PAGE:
The honest answer is probably not a whole lot. It is going to effect a very smallpercentage of home owners who are in trouble, and only those who are not currentlybehind on their payments. Many professional analysts say it may not even be put intoeffect due to some illegalities involved in the ability of the Government to affect contractlaw. At a base level, housing prices need to adjust, recessions need to happen, andgeneral market (stock markets, housing markets, and consumer markets) need to pullback from time to time to make the economy healthy. It clears out the mistakes and letsus start over with a clean balance sheet. Over engineering by government agenciesgenerally has long term effects that cause unforeseen consequences. My favorite quotefrom the week was an email to Bloomberg (a financial reporting company) right after theBush announcement. To paraphrase, "Hey President Bush, where is my bailout packagefor the tech stocks I invested in back in 2000?". The Tech bubble was a terrible time forinvestors, but the correction taught people a couple of important lessons. First, don'tinvest in companies that don't make money and have no product to sell, and second "thistime is not different". Economies, investments, and trends can be tracked for hundreds ofyears (data gets a little shaky the farther back you go) and ups and downs are common.Nothing goes up forever, and things don't generally go down forever. Technologieschange and industry are created while others are demolished, but in the long run changemakes our lives better, our pocket-books fuller, and our future brighter.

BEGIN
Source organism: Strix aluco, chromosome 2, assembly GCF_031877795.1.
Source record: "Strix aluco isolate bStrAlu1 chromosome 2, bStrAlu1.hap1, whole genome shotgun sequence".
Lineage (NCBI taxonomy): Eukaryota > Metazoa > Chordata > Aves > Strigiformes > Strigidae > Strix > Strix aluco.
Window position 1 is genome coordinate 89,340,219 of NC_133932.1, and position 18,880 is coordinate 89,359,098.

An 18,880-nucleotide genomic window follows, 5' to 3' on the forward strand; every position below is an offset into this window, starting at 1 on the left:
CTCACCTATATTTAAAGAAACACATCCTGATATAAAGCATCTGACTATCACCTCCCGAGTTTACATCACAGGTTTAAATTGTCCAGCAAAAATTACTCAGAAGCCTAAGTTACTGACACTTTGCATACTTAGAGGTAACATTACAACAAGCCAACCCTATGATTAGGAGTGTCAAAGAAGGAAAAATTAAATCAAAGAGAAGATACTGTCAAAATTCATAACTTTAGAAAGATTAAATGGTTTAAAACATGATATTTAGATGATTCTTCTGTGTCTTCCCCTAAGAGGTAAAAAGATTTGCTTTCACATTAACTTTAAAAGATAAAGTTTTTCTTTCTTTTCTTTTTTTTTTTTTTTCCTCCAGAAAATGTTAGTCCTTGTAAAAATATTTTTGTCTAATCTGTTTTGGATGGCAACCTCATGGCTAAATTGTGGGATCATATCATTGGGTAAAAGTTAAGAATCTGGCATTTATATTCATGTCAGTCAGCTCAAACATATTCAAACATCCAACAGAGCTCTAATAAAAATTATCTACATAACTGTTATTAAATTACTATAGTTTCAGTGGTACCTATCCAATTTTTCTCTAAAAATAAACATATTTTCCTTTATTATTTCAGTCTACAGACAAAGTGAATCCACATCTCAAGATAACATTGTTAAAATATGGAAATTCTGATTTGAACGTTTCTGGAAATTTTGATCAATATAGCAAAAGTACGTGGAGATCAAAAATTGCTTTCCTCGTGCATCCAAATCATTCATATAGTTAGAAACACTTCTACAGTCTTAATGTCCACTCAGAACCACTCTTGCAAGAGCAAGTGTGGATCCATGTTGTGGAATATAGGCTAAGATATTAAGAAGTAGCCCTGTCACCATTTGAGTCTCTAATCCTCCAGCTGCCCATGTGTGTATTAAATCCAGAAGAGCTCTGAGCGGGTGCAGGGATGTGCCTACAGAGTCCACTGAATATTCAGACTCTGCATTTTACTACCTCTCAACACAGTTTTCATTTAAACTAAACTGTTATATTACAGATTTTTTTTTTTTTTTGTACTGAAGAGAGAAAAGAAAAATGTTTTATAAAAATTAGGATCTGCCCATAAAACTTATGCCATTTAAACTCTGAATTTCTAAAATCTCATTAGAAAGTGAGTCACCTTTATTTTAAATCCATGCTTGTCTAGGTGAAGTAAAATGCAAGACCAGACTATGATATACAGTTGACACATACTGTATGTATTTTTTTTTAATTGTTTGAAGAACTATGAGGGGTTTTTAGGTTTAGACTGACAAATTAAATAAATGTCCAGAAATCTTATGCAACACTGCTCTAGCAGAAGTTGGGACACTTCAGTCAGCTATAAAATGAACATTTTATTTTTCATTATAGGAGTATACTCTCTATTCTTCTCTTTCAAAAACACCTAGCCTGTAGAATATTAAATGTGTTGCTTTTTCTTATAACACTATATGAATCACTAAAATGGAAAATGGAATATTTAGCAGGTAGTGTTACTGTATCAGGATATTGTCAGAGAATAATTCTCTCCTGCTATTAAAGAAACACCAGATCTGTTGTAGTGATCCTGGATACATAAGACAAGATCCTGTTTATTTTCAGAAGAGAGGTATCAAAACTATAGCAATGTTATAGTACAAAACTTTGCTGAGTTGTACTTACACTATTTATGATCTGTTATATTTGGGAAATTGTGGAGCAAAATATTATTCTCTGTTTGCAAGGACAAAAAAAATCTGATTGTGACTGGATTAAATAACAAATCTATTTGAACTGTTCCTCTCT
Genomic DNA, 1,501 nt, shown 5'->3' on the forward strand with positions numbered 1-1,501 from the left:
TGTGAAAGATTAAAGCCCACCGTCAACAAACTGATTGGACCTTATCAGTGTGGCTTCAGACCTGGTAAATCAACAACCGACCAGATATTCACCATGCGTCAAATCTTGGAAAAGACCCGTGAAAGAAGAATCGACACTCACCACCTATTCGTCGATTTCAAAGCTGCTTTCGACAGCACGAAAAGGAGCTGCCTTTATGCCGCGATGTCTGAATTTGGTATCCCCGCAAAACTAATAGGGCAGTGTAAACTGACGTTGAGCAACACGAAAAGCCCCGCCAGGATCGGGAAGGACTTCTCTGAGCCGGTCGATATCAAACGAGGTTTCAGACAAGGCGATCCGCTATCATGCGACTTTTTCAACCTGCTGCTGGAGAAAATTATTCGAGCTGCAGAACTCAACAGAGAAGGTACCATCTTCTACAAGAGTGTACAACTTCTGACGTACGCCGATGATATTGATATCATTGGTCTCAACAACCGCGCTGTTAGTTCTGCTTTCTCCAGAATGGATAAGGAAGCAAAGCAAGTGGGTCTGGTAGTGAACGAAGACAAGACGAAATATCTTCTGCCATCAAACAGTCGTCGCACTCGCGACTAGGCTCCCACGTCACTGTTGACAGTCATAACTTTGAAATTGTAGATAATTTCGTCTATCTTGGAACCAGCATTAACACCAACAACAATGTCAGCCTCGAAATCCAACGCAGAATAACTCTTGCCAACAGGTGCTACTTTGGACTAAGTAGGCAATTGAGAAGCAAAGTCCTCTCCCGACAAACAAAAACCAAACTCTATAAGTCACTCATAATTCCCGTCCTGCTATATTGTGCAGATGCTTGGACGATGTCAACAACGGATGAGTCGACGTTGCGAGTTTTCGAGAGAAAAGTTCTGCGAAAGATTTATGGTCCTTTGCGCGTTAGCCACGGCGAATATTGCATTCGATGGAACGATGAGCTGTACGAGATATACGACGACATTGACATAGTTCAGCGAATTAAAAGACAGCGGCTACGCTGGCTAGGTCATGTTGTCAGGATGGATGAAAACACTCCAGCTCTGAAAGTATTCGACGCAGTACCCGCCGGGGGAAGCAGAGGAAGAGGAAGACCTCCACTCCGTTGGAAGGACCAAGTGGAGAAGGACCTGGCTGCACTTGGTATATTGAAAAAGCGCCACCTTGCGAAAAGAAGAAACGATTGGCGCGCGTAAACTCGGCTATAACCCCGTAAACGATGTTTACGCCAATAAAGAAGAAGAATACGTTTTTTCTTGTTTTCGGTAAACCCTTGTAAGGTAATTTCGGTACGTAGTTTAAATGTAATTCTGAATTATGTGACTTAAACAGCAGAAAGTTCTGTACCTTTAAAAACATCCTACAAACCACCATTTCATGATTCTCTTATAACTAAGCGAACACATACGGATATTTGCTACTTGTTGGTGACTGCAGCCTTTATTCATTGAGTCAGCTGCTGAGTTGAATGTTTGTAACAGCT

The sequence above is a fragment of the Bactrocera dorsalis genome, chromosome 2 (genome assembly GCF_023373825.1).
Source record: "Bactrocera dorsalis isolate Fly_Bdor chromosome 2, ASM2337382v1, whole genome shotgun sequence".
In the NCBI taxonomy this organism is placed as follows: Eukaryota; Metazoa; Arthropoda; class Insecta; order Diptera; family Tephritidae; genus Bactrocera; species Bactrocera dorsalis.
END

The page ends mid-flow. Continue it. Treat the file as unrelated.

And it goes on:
The inflation question. Every day economists, government agencies, and Presidentialcandidates tell us inflation is under control. I have begun to feel that they never goshopping, don't own a home, and never fill up their gas tanks. The following informationwas taken from a December 6, 2007 article in the Economist magazine. Wheat prices areat $400 per tonne compared to $200 per tonne in May (100% increase); Corn is at $150per tonne up 50% from 2006. From the USDA website the national average cost ofwhole milk for the month of November was $3.83 per gallon compared to $3.17 pergallon in November of 2006 (almost a 21% increase). Even with the housing pullback,National housing prices are still almost 53% higher than they were in 2002 (S&P Schillerprice index). Should I mention oil and gas prices, or would that be overkill?
I would never suggest economists, government agencies, and Presidential candidatesaren't telling you the whole truth, I just want to go live in their world for awhile.
Michael Bosso is and Financial Adviser through Pacific West Consulting and PacificMichael PacificWest Securities. He may be reached contacted via email at [email protected]
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